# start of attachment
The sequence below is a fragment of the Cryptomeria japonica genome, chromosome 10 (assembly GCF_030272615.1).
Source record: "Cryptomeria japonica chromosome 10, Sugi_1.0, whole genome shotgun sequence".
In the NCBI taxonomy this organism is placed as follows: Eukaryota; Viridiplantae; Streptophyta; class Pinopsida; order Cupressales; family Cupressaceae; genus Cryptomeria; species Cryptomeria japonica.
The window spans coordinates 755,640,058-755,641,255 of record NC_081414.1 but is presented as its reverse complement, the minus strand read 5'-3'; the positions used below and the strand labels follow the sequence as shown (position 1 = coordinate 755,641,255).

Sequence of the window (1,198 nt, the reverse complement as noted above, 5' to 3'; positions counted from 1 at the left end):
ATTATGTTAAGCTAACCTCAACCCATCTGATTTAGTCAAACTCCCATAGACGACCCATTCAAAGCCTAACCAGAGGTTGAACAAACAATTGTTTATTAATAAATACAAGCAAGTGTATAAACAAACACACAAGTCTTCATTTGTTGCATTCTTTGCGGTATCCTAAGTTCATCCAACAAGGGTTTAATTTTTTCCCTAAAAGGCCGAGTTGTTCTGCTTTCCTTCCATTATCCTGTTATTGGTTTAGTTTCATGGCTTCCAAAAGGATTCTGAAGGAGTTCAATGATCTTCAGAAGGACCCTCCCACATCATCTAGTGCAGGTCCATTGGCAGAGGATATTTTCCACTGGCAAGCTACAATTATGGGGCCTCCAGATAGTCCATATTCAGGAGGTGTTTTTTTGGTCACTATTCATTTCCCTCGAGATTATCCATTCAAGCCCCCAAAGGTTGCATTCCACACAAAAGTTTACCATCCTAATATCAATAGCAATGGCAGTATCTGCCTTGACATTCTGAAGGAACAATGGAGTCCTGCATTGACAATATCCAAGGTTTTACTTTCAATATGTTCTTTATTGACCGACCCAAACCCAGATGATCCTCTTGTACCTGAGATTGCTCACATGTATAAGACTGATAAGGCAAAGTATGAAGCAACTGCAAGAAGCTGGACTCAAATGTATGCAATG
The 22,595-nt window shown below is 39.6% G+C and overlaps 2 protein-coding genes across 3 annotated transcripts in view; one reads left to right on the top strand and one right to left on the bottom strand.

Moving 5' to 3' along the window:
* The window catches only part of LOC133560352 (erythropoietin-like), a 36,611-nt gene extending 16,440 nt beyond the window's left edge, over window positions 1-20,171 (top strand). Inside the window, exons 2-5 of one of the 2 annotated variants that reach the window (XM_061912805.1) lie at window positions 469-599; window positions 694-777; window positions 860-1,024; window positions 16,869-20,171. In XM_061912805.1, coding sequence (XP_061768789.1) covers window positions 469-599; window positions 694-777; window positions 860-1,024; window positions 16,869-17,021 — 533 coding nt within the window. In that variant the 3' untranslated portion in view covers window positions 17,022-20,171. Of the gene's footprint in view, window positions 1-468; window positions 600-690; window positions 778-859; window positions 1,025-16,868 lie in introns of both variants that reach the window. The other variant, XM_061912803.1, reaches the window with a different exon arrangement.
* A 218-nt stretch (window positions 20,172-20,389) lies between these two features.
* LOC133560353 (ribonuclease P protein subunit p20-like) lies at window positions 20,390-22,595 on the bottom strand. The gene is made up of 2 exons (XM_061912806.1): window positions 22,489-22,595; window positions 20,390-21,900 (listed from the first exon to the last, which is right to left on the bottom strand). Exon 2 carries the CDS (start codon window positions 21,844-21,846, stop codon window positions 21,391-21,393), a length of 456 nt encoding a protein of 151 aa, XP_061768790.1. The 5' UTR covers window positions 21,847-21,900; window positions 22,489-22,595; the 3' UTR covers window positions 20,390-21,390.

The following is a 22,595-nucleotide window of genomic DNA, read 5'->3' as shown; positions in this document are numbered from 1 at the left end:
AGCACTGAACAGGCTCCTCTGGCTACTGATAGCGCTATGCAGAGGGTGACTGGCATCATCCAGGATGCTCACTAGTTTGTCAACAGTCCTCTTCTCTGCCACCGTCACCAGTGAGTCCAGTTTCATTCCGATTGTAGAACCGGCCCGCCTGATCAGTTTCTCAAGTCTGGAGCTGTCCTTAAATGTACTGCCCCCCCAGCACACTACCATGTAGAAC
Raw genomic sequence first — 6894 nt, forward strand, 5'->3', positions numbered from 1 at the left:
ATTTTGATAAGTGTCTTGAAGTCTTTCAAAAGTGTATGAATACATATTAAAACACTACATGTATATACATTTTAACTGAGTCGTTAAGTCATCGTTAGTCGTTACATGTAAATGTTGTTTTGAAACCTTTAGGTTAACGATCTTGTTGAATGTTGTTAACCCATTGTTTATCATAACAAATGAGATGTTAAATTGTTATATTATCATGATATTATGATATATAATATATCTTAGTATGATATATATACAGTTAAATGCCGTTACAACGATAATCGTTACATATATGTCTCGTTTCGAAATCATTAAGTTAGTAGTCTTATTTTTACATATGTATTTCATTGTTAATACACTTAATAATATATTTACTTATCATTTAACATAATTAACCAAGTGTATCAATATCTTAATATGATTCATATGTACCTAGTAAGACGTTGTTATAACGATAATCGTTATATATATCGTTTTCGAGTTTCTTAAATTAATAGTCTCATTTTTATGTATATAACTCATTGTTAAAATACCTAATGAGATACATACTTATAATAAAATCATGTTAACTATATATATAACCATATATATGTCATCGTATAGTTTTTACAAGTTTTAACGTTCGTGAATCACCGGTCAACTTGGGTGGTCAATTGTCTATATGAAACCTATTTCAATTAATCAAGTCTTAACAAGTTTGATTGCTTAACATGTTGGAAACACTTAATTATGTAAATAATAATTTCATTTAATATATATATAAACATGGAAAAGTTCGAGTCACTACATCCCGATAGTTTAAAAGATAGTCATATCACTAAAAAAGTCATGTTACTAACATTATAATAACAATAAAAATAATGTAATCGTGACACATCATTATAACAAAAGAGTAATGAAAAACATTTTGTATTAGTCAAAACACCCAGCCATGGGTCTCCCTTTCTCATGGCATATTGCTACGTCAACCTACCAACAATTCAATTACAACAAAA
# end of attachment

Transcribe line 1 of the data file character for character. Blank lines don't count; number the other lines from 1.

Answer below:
The sequence below is a fragment of the Cryptomeria japonica genome, chromosome 10 (assembly GCF_030272615.1).